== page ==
A deed in lieu of foreclosure may seem like a better alternative to foreclosure. You agree to move out of the home by a specified date and the lender agrees to cancel your mortgage. Lenders prefer a smooth move-out via deeds-in-lieu, and homeowners think it looks better on their credit. However, a deed-in-lieu leaves a black mark on your credit and keeps you from obtaining new credit for years to come. There are also financial consequences come tax time.
Credit Scores and Deficiency Judgments
A deed-in-lieu affects your credit as much as foreclosure. According to Fair Isaac, the makers of the FICO scoring system, both events lower scores by 85 to 160 points, on average. A deed-in-lieu is a form of credit default, thus, posing the same amount of risk to future creditors. It also remains on your credit report for seven years. If the lender reports a negative balance, or deficiency, for the difference between the amount owed on the loan and the amount the lender recovers at the foreclosure auction, the impact on credit is worse. A deficiency judgment on your credit indicates you still owe the lender money after the home is sold.
Tax Liability on a Deed-In-Lieu
A deed-in-lieu is subject to federal taxation. The lender reports the deficiency as canceled debt to the IRS. This unpaid portion of the mortgage balance is treated as income from a sale and thus, taxable. It may also be treated as forgiven debt, which is also taxable. The manner in which the IRS treats it depends on whether the mortgage is a recourse or nonrecourse debt, which has to do with what assets a lender can go after following default. Criteria for recourse and nonrecourse loans varies by state. Consult a real estate attorney and tax professional to find out whether you face tax liability for a deed-in-lieu.
Moving Out to Move On
You may receive a deed-in-lieu after you've exhausted all other alternatives to foreclosure, such as a:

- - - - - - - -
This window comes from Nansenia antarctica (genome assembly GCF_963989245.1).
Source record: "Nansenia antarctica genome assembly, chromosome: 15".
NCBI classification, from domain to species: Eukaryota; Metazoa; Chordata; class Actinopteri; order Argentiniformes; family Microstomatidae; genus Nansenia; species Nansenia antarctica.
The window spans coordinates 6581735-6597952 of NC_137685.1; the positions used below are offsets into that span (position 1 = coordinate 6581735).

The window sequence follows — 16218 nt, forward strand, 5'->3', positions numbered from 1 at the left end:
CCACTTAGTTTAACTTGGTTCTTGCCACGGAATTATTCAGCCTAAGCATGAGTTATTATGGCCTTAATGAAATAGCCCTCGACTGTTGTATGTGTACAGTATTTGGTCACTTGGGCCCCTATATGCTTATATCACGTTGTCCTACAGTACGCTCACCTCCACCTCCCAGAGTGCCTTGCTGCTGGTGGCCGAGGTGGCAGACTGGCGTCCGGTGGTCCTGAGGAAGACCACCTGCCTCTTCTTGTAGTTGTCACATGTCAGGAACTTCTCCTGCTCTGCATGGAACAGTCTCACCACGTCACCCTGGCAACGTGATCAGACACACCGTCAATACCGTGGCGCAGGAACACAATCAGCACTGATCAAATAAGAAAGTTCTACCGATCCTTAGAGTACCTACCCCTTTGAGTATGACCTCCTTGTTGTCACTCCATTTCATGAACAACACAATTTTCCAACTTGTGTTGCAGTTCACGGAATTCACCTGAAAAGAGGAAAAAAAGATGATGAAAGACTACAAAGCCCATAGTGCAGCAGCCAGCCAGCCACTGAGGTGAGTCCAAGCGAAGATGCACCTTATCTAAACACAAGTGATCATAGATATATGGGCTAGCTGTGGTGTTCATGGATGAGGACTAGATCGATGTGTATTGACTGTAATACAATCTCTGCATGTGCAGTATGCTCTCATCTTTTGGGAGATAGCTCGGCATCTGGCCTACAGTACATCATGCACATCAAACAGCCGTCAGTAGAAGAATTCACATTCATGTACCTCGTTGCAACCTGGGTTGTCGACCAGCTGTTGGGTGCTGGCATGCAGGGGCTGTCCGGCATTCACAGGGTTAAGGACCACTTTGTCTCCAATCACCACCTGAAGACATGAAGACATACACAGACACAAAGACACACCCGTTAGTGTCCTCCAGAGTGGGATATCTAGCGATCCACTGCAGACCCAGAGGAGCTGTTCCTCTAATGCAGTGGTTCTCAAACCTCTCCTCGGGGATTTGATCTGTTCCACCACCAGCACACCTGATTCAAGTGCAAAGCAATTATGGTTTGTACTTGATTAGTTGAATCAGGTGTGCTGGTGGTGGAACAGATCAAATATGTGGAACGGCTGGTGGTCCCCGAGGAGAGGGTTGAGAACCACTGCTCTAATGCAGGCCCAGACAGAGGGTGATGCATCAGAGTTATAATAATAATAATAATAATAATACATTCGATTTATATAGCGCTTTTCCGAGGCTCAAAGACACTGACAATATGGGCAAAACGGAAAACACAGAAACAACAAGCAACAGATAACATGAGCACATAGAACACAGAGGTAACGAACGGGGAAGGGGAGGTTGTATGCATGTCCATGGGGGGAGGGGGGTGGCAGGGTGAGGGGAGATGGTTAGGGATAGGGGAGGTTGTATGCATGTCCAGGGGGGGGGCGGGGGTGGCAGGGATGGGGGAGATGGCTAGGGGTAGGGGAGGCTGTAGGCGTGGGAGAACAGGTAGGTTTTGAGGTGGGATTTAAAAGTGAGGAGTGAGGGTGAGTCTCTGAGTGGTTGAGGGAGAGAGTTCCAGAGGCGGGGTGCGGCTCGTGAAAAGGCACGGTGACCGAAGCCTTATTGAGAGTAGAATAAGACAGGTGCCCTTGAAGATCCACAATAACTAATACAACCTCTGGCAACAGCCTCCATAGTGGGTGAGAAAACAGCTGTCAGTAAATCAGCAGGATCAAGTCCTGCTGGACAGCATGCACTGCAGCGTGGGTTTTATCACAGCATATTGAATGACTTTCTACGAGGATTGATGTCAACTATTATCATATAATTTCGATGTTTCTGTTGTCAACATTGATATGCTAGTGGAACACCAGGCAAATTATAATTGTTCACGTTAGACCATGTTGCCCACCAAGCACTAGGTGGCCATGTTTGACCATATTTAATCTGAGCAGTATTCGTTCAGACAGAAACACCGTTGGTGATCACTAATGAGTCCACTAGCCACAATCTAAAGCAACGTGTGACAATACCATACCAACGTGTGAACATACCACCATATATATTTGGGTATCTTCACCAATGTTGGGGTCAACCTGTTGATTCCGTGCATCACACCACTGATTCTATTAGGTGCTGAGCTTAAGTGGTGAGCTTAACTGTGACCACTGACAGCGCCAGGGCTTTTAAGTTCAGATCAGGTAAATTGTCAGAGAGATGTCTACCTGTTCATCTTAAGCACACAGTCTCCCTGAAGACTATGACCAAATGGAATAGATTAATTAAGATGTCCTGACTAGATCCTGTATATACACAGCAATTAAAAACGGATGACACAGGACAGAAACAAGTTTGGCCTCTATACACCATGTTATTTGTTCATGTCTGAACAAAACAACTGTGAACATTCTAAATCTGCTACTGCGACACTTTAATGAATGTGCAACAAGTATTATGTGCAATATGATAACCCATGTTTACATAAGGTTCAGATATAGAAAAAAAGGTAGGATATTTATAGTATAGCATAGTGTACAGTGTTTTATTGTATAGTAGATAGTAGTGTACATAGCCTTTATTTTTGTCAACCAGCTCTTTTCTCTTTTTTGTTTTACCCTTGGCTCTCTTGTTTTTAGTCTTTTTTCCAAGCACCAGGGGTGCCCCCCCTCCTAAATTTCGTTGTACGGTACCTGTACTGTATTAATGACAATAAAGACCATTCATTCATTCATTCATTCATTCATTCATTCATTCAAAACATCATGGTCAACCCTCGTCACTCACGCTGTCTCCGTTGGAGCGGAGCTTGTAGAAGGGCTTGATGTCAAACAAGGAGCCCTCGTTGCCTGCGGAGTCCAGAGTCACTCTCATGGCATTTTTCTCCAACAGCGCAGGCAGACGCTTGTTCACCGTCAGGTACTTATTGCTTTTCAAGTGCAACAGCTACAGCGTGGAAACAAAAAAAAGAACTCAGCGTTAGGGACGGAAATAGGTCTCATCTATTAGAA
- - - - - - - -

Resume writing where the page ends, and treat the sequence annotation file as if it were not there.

- deferment or loan modification that makes payments affordable
- short sale, in which you sell the home at a fraction of the mortgage balance owed
- refinance to pay off your current loan with a better mortgage
After analyzing your financial situation, the lender may offer you a deed-in-lieu, set a time frame for you to move out and even pay you to do so, an agreement known as cash-for-keys. You may have 30 to 60 days to vacate and must leave the home in broom-clean condition. Your lender or its agent provides move-out terms for a deed-in-lieu in writing.
Impact on Mortgage Borrowing
For seven years after a deed-in-lieu, mortgage lenders will know about your credit misstep through your credit report and your loan application. The Uniform Residential Loan Application, or Form 1003, used industry-wide for mortgages, requires you to declare whether you've had a deed-in-lieu of foreclosure. In general, you must wait four years after a deed-in-lieu to get a conventional mortgage. You may qualify for a Federal Housing Administration loan in as little as one or three years, depending on the circumstances surrounding the deed-in-lieu.
- CNN Money: How Foreclosure Impacts Your Credit Score
- California Association of Realtors: Taxation of Foreclosures and Short Sales
- HouseLogic: Foreclosure Alternative: Deed in Lieu
- Fannie Mae: Significant Derogatory Credit Events -- Waiting Periods and Re-establishing Credit
- Fannie Mae: Uniform Residential Loan Application
- Nolo: Getting an FHA Loan After Foreclosure or Bankruptcy